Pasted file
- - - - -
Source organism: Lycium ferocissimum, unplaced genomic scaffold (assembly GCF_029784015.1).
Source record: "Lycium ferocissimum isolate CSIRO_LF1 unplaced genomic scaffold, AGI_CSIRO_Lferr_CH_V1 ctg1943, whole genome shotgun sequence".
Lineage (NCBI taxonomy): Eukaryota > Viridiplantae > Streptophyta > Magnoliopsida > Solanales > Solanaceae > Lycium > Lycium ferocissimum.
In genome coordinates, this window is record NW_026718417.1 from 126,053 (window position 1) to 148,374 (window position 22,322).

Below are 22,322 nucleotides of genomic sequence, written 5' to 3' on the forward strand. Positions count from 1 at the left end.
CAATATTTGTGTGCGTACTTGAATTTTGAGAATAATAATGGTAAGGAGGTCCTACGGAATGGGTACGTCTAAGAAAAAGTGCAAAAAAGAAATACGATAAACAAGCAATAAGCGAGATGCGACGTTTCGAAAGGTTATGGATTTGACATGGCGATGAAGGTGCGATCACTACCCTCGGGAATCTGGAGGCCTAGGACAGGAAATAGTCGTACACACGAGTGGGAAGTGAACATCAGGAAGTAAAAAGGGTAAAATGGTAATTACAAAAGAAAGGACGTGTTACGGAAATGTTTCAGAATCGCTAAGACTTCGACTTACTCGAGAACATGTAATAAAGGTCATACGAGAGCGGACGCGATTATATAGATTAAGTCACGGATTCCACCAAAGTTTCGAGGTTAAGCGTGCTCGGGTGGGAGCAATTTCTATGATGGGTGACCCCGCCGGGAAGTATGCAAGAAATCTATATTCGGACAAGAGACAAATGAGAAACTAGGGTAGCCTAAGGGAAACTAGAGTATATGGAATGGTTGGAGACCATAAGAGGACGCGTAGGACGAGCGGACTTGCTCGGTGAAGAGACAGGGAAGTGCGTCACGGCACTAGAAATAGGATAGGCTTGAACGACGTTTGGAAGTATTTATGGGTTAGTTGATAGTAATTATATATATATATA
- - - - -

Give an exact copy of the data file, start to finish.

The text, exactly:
Source organism: Lycium ferocissimum, unplaced genomic scaffold (assembly GCF_029784015.1).
Source record: "Lycium ferocissimum isolate CSIRO_LF1 unplaced genomic scaffold, AGI_CSIRO_Lferr_CH_V1 ctg1943, whole genome shotgun sequence".
Lineage (NCBI taxonomy): Eukaryota > Viridiplantae > Streptophyta > Magnoliopsida > Solanales > Solanaceae > Lycium > Lycium ferocissimum.
In genome coordinates, this window is record NW_026718417.1 from 126,053 (window position 1) to 148,374 (window position 22,322).

Below are 22,322 nucleotides of genomic sequence, written 5' to 3' on the forward strand. Positions count from 1 at the left end.
CAATATTTGTGTGCGTACTTGAATTTTGAGAATAATAATGGTAAGGAGGTCCTACGGAATGGGTACGTCTAAGAAAAAGTGCAAAAAAGAAATACGATAAACAAGCAATAAGCGAGATGCGACGTTTCGAAAGGTTATGGATTTGACATGGCGATGAAGGTGCGATCACTACCCTCGGGAATCTGGAGGCCTAGGACAGGAAATAGTCGTACACACGAGTGGGAAGTGAACATCAGGAAGTAAAAAGGGTAAAATGGTAATTACAAAAGAAAGGACGTGTTACGGAAATGTTTCAGAATCGCTAAGACTTCGACTTACTCGAGAACATGTAATAAAGGTCATACGAGAGCGGACGCGATTATATAGATTAAGTCACGGATTCCACCAAAGTTTCGAGGTTAAGCGTGCTCGGGTGGGAGCAATTTCTATGATGGGTGACCCCGCCGGGAAGTATGCAAGAAATCTATATTCGGACAAGAGACAAATGAGAAACTAGGGTAGCCTAAGGGAAACTAGAGTATATGGAATGGTTGGAGACCATAAGAGGACGCGTAGGACGAGCGGACTTGCTCGGTGAAGAGACAGGGAAGTGCGTCACGGCACTAGAAATAGGATAGGCTTGAACGACGTTTGGAAGTATTTATGGGTTAGTTGATAGTAATTATATATATATATA